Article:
Coloring Sadness: What We Lose, and Find, in a Psychiatric Hospital
psychiatric hospital major depression katie thomas

Coloring Sadness: What We Lose, and Find, in a Psychiatric Hospital


Listen to Executive Director Gabriel Nathan read this post aloud:

The psychiatrist stared at me expectantly; pen poised in hand, dark and penetrative eyes blinking at me. The man was immaculate. Polished. Professional to a fault. His perfunctory “How are you doing?” was not asked to encourage any emotional exploration. He wanted to see evidentiary results, measureable, and demonstrative. Lower blood pressure. Less fidgeting. More energy. I was his psychiatric guinea pig, racing on a wheel; a mixture of chemical compounds concocted to rewire the neurons misfiring in my brain. I wasn’t certain that the circuits had been wired correctly to begin with; therefore, I wasn’t sure what kind of answer was expected.  He was the ‘numbers guy’ and I dabbled in the art of expression. Seldom did our worlds collide.

His question left me grappling. My mind was suspended in an alternate universe. My stomach felt queasy and the physical signs of my distress could not have gone unnoticed by the proficient doctor. My legs tapped wildly in front of me, palms sweating, and I picked off imaginary lint from my t-shirt in an attempt to avoid eye contact. My admission to the inpatient behavioral facility had been baffling; how had I plundered to such depths of inescapable darkness? I wanted to go home. Nevertheless, the doctor had a stack of patient files on his desk that leered at me, reminded me that I was only one of many entrusted to his care; one of many who wanted to go home, and weren’t. He wanted a five-minute summation of notable progress when all I felt was stagnation.  He was too busy to spend much time with me, so whatever response I had given him must have sufficed. He closed my file and shoved it off to one side, dismissing me back to the community room. There was an air of finality to the whole, brief affair.

​I could not, however, let my disappointment show. It would only make me seem more unhinged. I left his presence with a dignity that felt foreign to me, as if a puppeteer was commandeering my physical movements. I tried rearranging my features into something indecipherable for the benefit of those in the community room, but my attempt at smiling felt feeble at best. I managed to float to an open table in the far corner of the room without crumbling into a heap of tears. My predicament felt too overwhelming to overcome. Why could I not dissipate into air like confetti?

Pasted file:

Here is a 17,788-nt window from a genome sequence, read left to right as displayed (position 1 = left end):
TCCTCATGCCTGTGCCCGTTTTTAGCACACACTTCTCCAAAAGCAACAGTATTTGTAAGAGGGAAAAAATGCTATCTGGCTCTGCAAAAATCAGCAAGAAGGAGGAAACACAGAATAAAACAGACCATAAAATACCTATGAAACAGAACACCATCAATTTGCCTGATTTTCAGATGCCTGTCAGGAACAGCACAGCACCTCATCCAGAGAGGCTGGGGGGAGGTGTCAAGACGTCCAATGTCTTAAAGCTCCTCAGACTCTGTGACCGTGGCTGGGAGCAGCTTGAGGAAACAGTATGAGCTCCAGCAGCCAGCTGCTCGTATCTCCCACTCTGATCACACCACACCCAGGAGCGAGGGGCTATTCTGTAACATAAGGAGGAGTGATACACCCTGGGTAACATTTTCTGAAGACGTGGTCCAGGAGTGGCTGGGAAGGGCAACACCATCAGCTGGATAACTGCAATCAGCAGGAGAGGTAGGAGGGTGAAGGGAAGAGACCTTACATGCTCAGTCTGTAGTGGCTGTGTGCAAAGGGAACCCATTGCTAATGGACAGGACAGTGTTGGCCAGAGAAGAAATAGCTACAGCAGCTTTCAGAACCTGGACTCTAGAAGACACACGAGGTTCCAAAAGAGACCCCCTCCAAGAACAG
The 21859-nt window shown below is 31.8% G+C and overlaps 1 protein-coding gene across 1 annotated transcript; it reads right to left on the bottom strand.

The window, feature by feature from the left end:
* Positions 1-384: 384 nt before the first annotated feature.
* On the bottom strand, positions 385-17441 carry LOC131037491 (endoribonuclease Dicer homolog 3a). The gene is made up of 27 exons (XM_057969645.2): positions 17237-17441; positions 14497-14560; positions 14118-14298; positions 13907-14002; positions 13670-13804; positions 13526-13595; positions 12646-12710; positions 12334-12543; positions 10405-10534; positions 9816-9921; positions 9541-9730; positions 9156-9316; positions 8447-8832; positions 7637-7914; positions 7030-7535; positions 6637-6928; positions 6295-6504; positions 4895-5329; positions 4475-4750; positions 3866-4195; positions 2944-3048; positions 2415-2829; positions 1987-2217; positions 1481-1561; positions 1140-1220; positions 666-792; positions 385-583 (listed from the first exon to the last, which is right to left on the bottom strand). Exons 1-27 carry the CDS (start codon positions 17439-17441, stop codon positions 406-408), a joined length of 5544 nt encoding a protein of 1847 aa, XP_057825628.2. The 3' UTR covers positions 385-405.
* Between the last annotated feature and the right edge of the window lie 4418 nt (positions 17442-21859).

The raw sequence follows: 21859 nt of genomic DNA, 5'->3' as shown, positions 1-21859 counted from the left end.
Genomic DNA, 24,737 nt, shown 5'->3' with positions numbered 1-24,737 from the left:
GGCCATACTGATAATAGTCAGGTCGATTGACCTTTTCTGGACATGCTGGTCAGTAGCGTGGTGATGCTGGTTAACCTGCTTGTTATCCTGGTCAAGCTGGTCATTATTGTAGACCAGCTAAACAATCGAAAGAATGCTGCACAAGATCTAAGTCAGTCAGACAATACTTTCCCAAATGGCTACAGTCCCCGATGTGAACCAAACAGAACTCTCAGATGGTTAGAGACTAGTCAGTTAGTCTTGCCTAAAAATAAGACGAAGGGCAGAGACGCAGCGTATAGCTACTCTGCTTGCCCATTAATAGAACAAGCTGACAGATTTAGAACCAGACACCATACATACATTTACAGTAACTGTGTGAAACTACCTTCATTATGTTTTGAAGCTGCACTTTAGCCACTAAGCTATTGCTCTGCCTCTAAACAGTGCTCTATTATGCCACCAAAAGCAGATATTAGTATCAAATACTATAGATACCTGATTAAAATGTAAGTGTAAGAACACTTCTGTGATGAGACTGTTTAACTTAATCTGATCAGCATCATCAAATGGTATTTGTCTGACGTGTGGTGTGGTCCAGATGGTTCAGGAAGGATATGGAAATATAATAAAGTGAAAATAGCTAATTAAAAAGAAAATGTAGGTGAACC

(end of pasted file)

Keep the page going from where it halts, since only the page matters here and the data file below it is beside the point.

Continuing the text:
The patients were an odd adaptation of ‘The Breakfast Club,’ a group full of misfits unified by emotional instability. None of us were psychotic; we did not necessitate the use of a padded room. I wasn’t even sure that those existed anymore. Most patients looked ‘normal’ by physical appearances; we were just a group of people in invariable stages of sadness. Broken people, but people nonetheless. Our separation from the functional world was only in our inability to quantify our level of hopelessness. Words carry a lot of weight. Grief has no exacting translation.

I sat down next to a young, amiable man that had become a ‘regular’ around our community table. He was kind, gentle, and altruistic with his attention. His eyes were a startling blue. His gaze felt personal. The man was handsome but also oblivious to it. I was certain he could make many women swoon. As much, though, as women wanted to concentrate on his face, it was impossible to do so. Our eyes kept drifting down to his neck. We were all aghast. The skin was sewn shut with thick fishing wire, a black gnarl of stitches that implied violence and a sense of urgency. A horrific suicide attempt. His intention had been to kill and not maim. Did the decision spring up all at once? Or was it a slow burn? The jagged incision mesmerized me, confused me, it was a staggering revelation that these incidences were real life and not some fictional body of work. Real people were not supposed to follow through. Or did they? Was the man disappointed or relieved that his effort had been thwarted? I didn’t ask, but it troubled me.